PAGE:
Narrating the Self examines the historical formation of modern Japanese literature through a fundamental reassessment of its most characteristic form, the 'I-novel, ' an autobiographical narrative thought to recount the details of the writer's personal life thinly veiled as fiction. Closely analysing a range of texts from the late nineteenth century through to the present day, the author argues that the 'I-novel' is not a given form of text that can be objectively identified, but a historically constructed reading mode and cultural paradigm that not only regulated the production and reception of literary texts but also defined cultural identity and national tradition. Instead of emphasising, as others have, the thematic and formal elements of novels traditionally placed in this category, she explores the historical formation of a field of discourse in which the 'I-novel' was retroactively created and defined.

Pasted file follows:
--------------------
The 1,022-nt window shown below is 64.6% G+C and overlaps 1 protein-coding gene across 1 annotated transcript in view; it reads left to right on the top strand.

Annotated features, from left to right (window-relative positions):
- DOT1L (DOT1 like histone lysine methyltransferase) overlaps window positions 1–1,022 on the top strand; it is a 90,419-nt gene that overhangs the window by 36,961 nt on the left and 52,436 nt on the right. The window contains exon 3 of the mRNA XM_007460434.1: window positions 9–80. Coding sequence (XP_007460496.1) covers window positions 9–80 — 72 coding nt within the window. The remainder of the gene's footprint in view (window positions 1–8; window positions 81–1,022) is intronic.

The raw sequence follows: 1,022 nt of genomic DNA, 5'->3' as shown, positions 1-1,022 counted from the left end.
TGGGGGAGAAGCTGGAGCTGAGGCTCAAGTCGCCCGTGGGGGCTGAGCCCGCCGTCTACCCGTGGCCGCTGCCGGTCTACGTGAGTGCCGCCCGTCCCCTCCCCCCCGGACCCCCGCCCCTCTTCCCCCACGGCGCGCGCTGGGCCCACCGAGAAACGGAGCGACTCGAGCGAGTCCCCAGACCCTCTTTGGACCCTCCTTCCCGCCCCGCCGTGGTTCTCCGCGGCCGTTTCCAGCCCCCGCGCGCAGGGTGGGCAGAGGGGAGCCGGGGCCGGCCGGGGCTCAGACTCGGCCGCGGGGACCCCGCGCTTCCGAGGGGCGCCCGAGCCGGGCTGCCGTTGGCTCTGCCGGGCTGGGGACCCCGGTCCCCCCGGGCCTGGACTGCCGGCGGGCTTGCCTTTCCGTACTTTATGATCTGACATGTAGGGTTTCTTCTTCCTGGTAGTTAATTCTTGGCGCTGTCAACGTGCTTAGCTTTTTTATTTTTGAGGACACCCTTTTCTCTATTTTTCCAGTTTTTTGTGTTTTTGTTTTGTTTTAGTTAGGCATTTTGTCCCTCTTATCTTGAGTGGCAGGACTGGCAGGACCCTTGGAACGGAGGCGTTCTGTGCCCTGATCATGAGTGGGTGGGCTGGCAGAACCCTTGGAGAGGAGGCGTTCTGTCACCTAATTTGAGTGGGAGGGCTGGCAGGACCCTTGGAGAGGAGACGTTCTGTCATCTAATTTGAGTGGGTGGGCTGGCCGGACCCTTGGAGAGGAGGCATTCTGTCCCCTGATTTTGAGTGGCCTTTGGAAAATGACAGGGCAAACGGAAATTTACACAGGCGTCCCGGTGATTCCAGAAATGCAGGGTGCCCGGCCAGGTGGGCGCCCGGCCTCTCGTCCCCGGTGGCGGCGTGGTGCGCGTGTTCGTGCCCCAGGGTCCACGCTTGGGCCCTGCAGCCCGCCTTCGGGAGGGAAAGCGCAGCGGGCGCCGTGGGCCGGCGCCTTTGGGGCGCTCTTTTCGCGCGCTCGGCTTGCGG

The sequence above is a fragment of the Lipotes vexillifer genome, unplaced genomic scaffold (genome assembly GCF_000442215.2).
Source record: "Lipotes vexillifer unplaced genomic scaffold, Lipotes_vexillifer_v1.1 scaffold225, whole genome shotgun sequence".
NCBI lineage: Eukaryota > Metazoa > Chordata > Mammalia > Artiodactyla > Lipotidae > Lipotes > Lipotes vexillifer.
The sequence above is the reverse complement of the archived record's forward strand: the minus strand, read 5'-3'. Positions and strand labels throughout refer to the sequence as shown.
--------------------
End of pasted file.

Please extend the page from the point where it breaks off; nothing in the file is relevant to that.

|Publication date:||1st July 1997|
|Publisher:||Stanford University Press|
|Categories:||Literary studies: fiction, novelists & prose writers, Literary studies: from c 1900 -,|
Tomi Suzuki is Associate Professor of Japanese and Comparative Literature at Queens College of the City University of New York.More About Tomi Suzuki